The date was January 5, 2009. The occasion: my annual check-up at the doctor’s office. I looked at the white Formica scale head-on that afternoon, the way an MMA fighter locks eyes with her opponent. The scale and all its unwelcome factual information had been a thorn in my side since the age of 9 when I was ordered on my first diet. Except for a few brief moments when a sudden burst of willpower triumphed over a dull and meager food plan, I generally dreaded stepping on the scale. This day was no exception. I’d become accustomed to admonishing the nurse that I didn’t want to know the status of my weight as I kept my eyes shut tight during the intake. Wearing black every day of the year, barely fitting into most chairs, getting winded doing just about anything was punishment enough – I didn’t need the upsetting numerical details. And yet…seconds after I wobbled onto the scale on 1.5.09, I looked down and stared at the digitized revelation of 345 pounds. It was an all time high, and oh, was there history involved. Food was only one of the contributing factors that had me headed in a direction that diminished my life force in tandem to the scale numbers rising.
How was I going to get out of this one, I thought. Would my love of food land me at the 400-pound mark by next year? How, how in God’s name could I reverse the tide when my relationship with food was so entrenched in excess? Eating was a release, a pleasure, and probably a genetic predisposition. I come from a long line of eaters; but that’s a side-topic. There was another, very significant reason I ate ferociously and with attitude: My size 28 body was the perfect vehicle with which to flip off a size-bigoted society.
You don’t like how I look? Screw YOU, I’ll get bigger! You think I shouldn’t eat that donut? F&^k off, I’ll eat three! You think I should start a diet on January 1? Watch me do an eating tour of Little Italy instead. After years of shame and swallowing society’s Kool-Aid that I was a defective failure of a human being because of the way I looked, I decided to start fighting back. You don’t like the way I look? That’s YOUR problem. And that is an immutable truth that I cherish to this day.There was just one not-so-tiny glitch. The 180 excess pounds had become a burden that kept me from living life fully.
I was 100% clear that the weight did NOT make me a bad person, just a trapped one. Trapped not only by the weight but by towering denial, the way an anorexic denies she’s alarmingly thin. In my mind I was a little Zaftig at best. Besides, wearing black erased it all. But then, there’d be a moment of truth, like having to navigate a crowded restaurant without knocking into tables, or worse…PHOTOS! Always sobering, a photograph refused to let my delusions about my bourgeoning size run the show.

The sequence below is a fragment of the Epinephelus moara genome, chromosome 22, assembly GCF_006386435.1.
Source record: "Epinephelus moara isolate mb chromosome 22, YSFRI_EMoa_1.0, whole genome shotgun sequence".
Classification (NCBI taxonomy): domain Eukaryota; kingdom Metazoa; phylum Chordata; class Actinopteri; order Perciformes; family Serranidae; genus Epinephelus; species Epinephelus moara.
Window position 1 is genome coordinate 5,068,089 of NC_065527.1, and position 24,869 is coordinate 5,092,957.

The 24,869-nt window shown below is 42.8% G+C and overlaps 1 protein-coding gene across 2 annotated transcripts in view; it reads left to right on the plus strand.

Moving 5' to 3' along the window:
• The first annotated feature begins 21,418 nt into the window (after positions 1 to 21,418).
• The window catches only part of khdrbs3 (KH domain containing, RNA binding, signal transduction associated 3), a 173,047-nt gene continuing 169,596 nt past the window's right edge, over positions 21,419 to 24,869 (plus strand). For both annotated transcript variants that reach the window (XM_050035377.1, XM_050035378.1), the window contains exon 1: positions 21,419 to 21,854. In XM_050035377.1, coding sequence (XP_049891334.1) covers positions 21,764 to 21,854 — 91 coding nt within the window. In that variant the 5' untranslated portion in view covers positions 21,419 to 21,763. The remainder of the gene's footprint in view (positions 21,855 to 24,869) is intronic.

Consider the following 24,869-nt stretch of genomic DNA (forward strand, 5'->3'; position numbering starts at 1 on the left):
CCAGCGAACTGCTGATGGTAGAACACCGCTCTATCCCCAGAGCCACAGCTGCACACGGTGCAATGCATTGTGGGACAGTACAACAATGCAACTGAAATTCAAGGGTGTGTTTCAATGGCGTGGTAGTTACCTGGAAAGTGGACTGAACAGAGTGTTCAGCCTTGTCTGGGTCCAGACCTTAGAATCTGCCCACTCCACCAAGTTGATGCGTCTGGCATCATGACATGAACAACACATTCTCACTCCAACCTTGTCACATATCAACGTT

As I often do when feeling overwhelmed, I drove home after the doctor’s appointment and retreated to my chaise lounge for an hour-long snack while watching the Oprah Winfrey Show. Cracking open a bag of potato chips, I settled in to hear Oprah declare that she’d fallen off the wagon. Oprah confessed, and I commiserated with her. And then…an unexpected jolt of inspiration that changed the course of my life for-EVER. To my fellow strugglers who read this, all I can say is, after years of inner healing and doing work to repair my battered self-esteem, I can only conclude in retrospect that my time had come. I’d cleared enough debris out of the way to begin the final step of the journey – the exterior. For years, I’d been told by intuitives and wise women I sought out for counsel that the weight would be the last thing to go. Turns out they were right.
But who could have guessed that my guru for the final leg of the journey would have been a high-octane, somewhat intimidating former professional wrestler? Crazy but true. And Diamond Dallas Page’s powerhouse personality was the perfect fuel to propel me into action. I should point out, very notably, that I was ready and willing to take the action. No one can fill that void for you. For more in-depth details about how the journey unfolded, read my first book, “Clean Comfort,” and my most recent, “The Untended Soul.” I outline it all so those seeking freedom and a lighter way of being will have a blueprint for their own journey.
I write this today as a means of celebrating the path that I’ve created and am still on – ten years later. It never, EVER gets old. Most of my life was spent in a tailspin of dieting or binge-eating. I couldn’t keep weight off for 10 weeks let alone ten years. But I’m living proof that anything is possible. This new life of freedom doesn’t feel so new anymore; it has become my new normal. And don’t let the litany of marketing techniques and glitzy women’s magazines fool you: losing weight doesn’t give you a permanent pass to happiness. Know anyone who has one? I don’t. During these ten years there have been roller coaster rides and challenges I never could have predicted. But I ride it out. I stay for the show rather than run away. I write this with a mild case of the winter blues and the melancholy that goes with it. Mindful of all that I’m grateful for, I also wish I could live somewhere warm for half the year, be 20 pounds lighter (thank you menopause), and be already settled in our new home. The latter will be a done deal by month’s end, the other two, not quite as quickly. But you know what? Feelings like melancholy, anger, frustration, and sorrow are part of life. They revolve in and out of everyone’s life. I’d much rather take ‘em as they come rather than eat to escape and then have the compounded problem of carrying energy-zapping weight.
Ten years later, my normal state of being is to be surrounded by life: by people, activities, challenges, and emotions, all kinds of emotions that I used to shove underground with family sized cans of ravioli, buckets of fried chicken, and lots of white bread and butter. It’s my life, only lighter. And I love it.
…or Pound Cake. Couldn’t decide on a proper name, but there’s no mistaking I’ve created a winner! As I often do this time of year, I mentally take stock of the year that’s about to pass and I extend the inventory check to my cupboards. Invariably, I discover I’m either overstocked, or have partially-used dry goods that need to be purposed – pronto!
Such was the case for a half-used bag of all-purpose gluten-free baking mix, coconut flour, and almond meal (all of which I keep refrigerated because of their perishable natures). Also: my stash of picked summer blueberries in the freezer wasn’t getting any younger, so it was time to get to work and create something yummy!